How to Make a Basic Essential Layette
click for larger photo.
One plausible alternative is to use the directions for the baby "napkin" as described above, only use a single thickness of fulled wool flannel instead of the doubled-thickness of diaper-fabric. For a newborn, cut an 18" square, fold it diagonally, add a tape-tie and a tape loop as described above, under "Napkin, clout".
I had a remnant of fulled white wool flannel which was too heavy for this approach, so I simply used a single thickness triangle. I cut the 17" square on the diagonal, added tape-ties and a tape loop as you can see in the photo. This is another plausible option, especially since I already had the 17" wide remnant.
Here is a 19th c. pattern for a more structured pilch, from The Workwoman’s Guide, by A Lady 1838, reprinted by Dover, (p. 28 & plate 3 fig. 9, 10), and paraphrased by me:
Cut a piece of preshrunk wool flannel 24 ¾" square, then cut it on the diagonal (you’ll be able to make two). Round off the two ends of the diagonal and gather the diagonal edge to equal 18". Bind this with a strip of cotton or linen fabric cut 5" x 19", so that the finished waistband, when all raw edges are turned under and slipstitched, equals 2" x18".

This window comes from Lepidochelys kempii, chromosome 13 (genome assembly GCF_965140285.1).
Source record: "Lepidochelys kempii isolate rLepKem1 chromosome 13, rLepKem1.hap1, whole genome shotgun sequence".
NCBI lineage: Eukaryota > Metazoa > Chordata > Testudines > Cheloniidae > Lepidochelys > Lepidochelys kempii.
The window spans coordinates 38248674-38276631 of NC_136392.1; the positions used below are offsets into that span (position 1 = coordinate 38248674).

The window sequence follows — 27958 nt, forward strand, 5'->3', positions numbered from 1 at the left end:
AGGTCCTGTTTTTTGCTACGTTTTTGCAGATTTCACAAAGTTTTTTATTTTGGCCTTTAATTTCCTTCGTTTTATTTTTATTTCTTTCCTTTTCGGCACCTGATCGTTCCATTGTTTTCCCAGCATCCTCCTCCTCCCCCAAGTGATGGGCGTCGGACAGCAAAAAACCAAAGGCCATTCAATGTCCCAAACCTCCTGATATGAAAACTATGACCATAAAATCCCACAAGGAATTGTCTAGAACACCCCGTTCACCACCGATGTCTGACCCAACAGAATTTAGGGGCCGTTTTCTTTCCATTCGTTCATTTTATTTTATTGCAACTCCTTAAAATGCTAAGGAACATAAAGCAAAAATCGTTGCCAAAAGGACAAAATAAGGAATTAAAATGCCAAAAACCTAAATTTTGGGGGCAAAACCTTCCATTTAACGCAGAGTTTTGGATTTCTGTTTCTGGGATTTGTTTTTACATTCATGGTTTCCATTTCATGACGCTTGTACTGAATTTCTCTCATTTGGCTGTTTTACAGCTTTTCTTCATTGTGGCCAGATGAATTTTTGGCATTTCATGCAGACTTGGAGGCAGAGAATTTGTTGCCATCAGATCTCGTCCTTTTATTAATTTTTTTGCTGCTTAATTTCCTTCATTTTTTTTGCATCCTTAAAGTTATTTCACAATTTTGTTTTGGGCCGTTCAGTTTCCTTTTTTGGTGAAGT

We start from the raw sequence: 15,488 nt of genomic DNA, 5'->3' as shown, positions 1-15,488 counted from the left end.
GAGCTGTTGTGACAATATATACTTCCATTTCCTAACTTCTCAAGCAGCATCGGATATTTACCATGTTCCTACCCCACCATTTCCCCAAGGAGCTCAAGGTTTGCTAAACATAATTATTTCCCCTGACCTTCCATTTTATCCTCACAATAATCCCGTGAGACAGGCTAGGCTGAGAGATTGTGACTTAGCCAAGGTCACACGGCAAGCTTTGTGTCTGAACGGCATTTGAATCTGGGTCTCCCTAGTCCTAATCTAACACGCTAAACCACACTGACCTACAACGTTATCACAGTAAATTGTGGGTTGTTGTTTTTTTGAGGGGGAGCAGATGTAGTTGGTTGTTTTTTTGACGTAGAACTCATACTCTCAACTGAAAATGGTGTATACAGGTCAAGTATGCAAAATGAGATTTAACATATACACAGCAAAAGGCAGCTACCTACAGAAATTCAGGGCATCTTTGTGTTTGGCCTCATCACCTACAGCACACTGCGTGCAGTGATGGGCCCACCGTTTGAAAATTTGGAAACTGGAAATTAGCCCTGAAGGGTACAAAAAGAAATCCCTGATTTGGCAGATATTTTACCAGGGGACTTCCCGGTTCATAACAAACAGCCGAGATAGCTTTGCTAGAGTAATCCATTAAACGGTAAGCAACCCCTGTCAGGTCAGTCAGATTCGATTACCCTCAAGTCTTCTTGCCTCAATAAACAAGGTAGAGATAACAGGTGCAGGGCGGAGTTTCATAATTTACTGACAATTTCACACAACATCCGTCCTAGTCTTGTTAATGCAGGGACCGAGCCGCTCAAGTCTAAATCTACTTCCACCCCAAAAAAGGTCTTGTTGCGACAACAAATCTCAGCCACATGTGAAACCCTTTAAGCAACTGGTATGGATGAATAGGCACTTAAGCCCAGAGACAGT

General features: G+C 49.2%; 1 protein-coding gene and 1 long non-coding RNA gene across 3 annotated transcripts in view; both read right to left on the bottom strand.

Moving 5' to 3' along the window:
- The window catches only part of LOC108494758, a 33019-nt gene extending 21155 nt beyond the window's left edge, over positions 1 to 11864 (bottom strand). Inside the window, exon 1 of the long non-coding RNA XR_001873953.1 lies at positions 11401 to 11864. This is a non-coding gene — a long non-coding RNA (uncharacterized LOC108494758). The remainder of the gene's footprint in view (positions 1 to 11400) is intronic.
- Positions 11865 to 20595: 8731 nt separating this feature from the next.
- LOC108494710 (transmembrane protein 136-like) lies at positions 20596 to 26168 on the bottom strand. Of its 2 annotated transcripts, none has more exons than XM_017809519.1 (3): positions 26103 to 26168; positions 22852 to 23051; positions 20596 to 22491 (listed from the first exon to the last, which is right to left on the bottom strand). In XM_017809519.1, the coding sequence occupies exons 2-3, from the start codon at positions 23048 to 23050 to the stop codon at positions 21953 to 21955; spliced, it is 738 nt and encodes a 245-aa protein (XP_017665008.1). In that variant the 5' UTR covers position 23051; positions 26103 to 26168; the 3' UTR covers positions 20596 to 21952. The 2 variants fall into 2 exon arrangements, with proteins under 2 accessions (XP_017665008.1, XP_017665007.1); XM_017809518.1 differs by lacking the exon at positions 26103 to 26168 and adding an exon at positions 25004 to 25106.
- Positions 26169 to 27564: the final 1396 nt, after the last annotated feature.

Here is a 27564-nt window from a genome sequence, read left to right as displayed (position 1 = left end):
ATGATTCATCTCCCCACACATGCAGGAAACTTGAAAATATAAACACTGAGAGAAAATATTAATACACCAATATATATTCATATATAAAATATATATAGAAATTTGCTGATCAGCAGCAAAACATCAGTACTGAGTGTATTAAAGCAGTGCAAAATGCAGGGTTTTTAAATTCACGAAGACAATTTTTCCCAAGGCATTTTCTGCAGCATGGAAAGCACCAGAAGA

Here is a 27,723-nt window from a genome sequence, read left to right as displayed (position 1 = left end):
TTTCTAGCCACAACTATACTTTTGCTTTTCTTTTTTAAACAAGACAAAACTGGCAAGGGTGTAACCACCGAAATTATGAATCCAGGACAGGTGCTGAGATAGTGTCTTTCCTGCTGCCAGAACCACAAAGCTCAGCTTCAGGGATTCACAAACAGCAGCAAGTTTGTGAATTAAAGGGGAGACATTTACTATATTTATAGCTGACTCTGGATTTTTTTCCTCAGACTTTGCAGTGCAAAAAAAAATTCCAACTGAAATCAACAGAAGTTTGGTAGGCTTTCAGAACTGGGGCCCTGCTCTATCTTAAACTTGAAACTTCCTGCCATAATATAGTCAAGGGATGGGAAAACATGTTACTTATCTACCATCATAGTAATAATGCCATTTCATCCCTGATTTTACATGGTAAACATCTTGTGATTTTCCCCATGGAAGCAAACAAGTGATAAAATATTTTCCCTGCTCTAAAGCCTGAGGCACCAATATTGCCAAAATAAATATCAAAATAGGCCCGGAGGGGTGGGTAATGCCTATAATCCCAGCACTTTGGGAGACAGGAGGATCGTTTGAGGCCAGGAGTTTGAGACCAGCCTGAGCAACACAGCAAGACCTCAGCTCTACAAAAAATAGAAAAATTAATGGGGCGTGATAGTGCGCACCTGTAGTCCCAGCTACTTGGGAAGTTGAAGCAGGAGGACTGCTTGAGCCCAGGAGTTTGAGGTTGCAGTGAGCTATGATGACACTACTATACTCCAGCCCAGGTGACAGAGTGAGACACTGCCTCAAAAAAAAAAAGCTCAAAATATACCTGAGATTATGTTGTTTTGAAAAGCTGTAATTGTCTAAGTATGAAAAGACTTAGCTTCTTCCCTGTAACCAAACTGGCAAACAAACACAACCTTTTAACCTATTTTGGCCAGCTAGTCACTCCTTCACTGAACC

(As with the diaper instructions from the same source, this seems to me to make up as a good size for an older baby, but too large for a newborn. I’d suggest beginning with a 20" square, cut on the diagonal. Round off the ends of the diagonal and gather to equal 15". Cut the waistband 4" X 16", so that when finished, it is 1 ½" X 15".)
The author says to sew a cotton tab to the remaining corner, and fasten the whole thing around the baby with a button and two buttonholes. However, this sounds to me like a 19th c. solution, and it’s non-adjustable, so I’d suggest you use two twill tape ties and a tape loop, as I did on my triangular pilch in the photo.